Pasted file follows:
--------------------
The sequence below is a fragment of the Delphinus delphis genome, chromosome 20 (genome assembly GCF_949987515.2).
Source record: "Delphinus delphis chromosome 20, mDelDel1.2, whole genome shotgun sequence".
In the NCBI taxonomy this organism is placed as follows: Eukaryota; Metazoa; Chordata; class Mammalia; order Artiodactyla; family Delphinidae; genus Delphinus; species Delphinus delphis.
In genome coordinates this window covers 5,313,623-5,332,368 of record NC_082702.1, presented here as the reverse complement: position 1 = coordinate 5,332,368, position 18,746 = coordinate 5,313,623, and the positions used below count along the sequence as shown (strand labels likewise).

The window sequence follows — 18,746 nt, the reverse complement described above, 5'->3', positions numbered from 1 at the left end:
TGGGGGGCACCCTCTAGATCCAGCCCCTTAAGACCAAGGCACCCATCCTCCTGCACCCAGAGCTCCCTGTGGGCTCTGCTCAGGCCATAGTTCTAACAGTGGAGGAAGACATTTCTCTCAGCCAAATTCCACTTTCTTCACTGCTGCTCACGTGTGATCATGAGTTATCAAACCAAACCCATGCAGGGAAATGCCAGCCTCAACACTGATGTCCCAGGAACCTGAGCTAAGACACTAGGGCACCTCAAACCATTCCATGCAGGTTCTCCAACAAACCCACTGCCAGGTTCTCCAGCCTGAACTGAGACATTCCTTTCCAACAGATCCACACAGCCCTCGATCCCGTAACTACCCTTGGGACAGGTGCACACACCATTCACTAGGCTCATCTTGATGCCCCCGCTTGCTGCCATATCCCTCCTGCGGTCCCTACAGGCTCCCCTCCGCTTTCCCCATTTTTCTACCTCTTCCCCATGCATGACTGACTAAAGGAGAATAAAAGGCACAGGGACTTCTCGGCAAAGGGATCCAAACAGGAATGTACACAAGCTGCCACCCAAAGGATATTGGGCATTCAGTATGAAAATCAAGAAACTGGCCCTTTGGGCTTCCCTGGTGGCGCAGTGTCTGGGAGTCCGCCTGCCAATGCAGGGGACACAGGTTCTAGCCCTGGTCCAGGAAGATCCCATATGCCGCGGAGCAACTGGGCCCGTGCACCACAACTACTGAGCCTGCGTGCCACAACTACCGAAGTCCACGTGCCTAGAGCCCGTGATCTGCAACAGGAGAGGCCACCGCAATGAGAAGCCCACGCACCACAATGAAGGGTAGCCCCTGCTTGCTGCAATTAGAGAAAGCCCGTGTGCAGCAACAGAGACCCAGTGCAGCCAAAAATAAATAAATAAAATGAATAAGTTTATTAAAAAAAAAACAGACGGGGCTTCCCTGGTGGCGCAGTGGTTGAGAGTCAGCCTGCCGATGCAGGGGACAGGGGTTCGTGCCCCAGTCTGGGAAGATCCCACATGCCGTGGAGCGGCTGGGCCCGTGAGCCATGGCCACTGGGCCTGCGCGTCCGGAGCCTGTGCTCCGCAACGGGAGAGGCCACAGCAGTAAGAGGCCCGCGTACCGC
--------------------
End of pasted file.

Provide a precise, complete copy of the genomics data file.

The sequence below is a fragment of the Delphinus delphis genome, chromosome 20 (genome assembly GCF_949987515.2).
Source record: "Delphinus delphis chromosome 20, mDelDel1.2, whole genome shotgun sequence".
In the NCBI taxonomy this organism is placed as follows: Eukaryota; Metazoa; Chordata; class Mammalia; order Artiodactyla; family Delphinidae; genus Delphinus; species Delphinus delphis.
In genome coordinates this window covers 5,313,623-5,332,368 of record NC_082702.1, presented here as the reverse complement: position 1 = coordinate 5,332,368, position 18,746 = coordinate 5,313,623, and the positions used below count along the sequence as shown (strand labels likewise).

The window sequence follows — 18,746 nt, the reverse complement described above, 5'->3', positions numbered from 1 at the left end:
TGGGGGGCACCCTCTAGATCCAGCCCCTTAAGACCAAGGCACCCATCCTCCTGCACCCAGAGCTCCCTGTGGGCTCTGCTCAGGCCATAGTTCTAACAGTGGAGGAAGACATTTCTCTCAGCCAAATTCCACTTTCTTCACTGCTGCTCACGTGTGATCATGAGTTATCAAACCAAACCCATGCAGGGAAATGCCAGCCTCAACACTGATGTCCCAGGAACCTGAGCTAAGACACTAGGGCACCTCAAACCATTCCATGCAGGTTCTCCAACAAACCCACTGCCAGGTTCTCCAGCCTGAACTGAGACATTCCTTTCCAACAGATCCACACAGCCCTCGATCCCGTAACTACCCTTGGGACAGGTGCACACACCATTCACTAGGCTCATCTTGATGCCCCCGCTTGCTGCCATATCCCTCCTGCGGTCCCTACAGGCTCCCCTCCGCTTTCCCCATTTTTCTACCTCTTCCCCATGCATGACTGACTAAAGGAGAATAAAAGGCACAGGGACTTCTCGGCAAAGGGATCCAAACAGGAATGTACACAAGCTGCCACCCAAAGGATATTGGGCATTCAGTATGAAAATCAAGAAACTGGCCCTTTGGGCTTCCCTGGTGGCGCAGTGTCTGGGAGTCCGCCTGCCAATGCAGGGGACACAGGTTCTAGCCCTGGTCCAGGAAGATCCCATATGCCGCGGAGCAACTGGGCCCGTGCACCACAACTACTGAGCCTGCGTGCCACAACTACCGAAGTCCACGTGCCTAGAGCCCGTGATCTGCAACAGGAGAGGCCACCGCAATGAGAAGCCCACGCACCACAATGAAGGGTAGCCCCTGCTTGCTGCAATTAGAGAAAGCCCGTGTGCAGCAACAGAGACCCAGTGCAGCCAAAAATAAATAAATAAAATGAATAAGTTTATTAAAAAAAAAACAGACGGGGCTTCCCTGGTGGCGCAGTGGTTGAGAGTCAGCCTGCCGATGCAGGGGACAGGGGTTCGTGCCCCAGTCTGGGAAGATCCCACATGCCGTGGAGCGGCTGGGCCCGTGAGCCATGGCCACTGGGCCTGCGCGTCCGGAGCCTGTGCTCCGCAACGGGAGAGGCCACAGCAGTAAGAGGCCCGCGTACCGC